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Total Organic Carbon Trends Within the Eagle Ford of South Texas: Sub-mesoscale Vortices and the Eddy Ocean Hypothesis

L. E. Waite¹, W. W. Hay², and P. R. Clarke¹
¹Pioneer Natural Resources Co., Irving, Texas 77039
²Department of Geological Sciences, University of Colorado at Bolder 2045 Windcliff Drive, Estes Parke, Colorado 80517

Total organic carbon (TOC) is a critical component of hydrocarbon source rocks within unconventional shale plays. Regions of higher TOC often show a strong positive correlation to well performance and hydrocarbon reserves and therefore prediction of TOC is important to increased economic success. Areas of high TOC deposition in the modern ocean are regulated by global atmospheric and oceanic circulation patterns that foster high oxygen levels throughout the global water mass. The present-day icehouse climate with polar ice caps generates cold, dense water masses and thermal “fronts” that effectively limit the development of anoxia to intermediate waters at lower latitudes. Regions of high TOC in today’s ocean are mainly limited to anoxic basins and to regions of local upwelling and enhanced productivity along the western margins of the continents. However a few seasonally stable cyclonically rotating, mesoscale (10 – 100 km diameter) eddies provide a local mechanism to pump nutrient-rich water bottom waters upward, promoting phytoplankton blooms at the surface.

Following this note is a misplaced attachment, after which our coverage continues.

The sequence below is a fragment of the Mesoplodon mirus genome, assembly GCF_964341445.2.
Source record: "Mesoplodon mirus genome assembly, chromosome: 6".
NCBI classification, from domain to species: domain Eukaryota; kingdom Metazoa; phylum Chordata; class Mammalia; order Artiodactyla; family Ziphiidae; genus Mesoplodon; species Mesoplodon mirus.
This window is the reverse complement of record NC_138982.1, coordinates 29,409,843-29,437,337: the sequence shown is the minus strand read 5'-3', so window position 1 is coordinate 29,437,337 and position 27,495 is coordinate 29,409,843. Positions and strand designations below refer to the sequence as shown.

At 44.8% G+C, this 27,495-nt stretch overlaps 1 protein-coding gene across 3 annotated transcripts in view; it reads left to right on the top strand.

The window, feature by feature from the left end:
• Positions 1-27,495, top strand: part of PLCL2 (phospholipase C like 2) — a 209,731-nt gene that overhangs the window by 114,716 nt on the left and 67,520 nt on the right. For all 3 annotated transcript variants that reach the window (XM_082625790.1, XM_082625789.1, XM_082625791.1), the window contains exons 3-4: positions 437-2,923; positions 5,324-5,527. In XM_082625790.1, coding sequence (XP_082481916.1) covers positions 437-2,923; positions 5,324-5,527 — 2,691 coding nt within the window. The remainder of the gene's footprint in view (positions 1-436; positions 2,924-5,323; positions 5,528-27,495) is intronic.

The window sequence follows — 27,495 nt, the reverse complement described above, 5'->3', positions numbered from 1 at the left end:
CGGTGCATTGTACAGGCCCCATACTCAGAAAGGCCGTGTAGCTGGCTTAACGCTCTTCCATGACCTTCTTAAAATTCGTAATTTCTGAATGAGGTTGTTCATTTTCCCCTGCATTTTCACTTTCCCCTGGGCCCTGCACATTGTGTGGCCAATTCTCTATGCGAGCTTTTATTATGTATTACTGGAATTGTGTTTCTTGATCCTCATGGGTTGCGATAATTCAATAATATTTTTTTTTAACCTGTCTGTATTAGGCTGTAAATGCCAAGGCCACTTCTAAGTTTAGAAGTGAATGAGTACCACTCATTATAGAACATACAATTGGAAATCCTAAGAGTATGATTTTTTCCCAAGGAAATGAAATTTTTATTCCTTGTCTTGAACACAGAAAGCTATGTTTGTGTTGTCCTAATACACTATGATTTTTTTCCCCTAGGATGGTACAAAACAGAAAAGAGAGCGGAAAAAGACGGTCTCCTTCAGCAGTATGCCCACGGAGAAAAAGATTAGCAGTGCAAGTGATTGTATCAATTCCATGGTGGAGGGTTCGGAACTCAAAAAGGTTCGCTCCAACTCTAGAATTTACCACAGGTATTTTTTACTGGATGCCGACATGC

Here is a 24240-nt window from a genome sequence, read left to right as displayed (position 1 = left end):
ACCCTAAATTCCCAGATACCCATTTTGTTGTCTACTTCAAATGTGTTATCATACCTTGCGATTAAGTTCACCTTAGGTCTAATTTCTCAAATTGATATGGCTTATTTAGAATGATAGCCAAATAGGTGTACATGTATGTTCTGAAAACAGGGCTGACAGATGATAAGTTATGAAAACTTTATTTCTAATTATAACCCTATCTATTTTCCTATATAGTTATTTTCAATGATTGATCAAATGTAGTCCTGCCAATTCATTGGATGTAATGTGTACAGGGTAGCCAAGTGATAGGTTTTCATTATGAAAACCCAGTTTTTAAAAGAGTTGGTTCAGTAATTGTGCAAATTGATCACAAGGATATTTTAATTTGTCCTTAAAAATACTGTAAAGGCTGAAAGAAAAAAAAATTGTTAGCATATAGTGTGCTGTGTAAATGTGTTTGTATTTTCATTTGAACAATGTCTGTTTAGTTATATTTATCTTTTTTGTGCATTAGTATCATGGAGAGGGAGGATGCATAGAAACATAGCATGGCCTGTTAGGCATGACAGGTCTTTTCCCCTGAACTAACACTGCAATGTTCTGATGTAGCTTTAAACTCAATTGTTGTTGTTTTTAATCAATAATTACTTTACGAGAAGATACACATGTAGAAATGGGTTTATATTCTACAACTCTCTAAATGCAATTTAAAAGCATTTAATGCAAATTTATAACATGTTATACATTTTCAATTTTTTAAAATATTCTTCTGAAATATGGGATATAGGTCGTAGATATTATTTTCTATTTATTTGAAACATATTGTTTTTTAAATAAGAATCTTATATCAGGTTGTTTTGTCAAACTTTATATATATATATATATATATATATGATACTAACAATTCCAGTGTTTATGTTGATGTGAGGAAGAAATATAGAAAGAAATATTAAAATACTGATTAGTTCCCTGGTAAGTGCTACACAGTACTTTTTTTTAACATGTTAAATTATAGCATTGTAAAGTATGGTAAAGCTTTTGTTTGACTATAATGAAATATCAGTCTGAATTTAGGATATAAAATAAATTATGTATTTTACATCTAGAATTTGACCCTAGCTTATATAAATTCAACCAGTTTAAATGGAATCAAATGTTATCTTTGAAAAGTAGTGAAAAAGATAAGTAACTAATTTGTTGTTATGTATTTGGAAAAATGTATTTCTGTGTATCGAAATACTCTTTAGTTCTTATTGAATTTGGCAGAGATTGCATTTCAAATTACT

Theoretical considerations of an ice-free Cretaceous world suggest atmospheric-oceanic conditions were far more conducive to the formation and prevalence of mesoscale eddies, some of which are stable, throughout the world ocean. Computer models of the Late Cretaceous North Atlantic supports the hypothesis of a so-called “eddy ocean,” with numerous mesoscale to sub-mesoscale upwelling vortices indicated along the southern margin of the Western Interior Seaway of North America. Mapped distribution patterns of TOC within the Eagle Ford shale of south Texas are consistent with deposition by multiple sub-mesoscale eddies. An eddy-dominated ocean replete with sub-mesoscale vortices may explain local producing trends within the Eagle Ford and has implications for regional reserve estimates throughout the play. The eddy ocean hypothesis may have application to other ice-free ocean systems throughout Phanerozoic time.


AAPG Search and Discovery Article #90164©2013 AAPG Southwest Section Meeting, Fredericksburg, Texas, April 6-10, 2013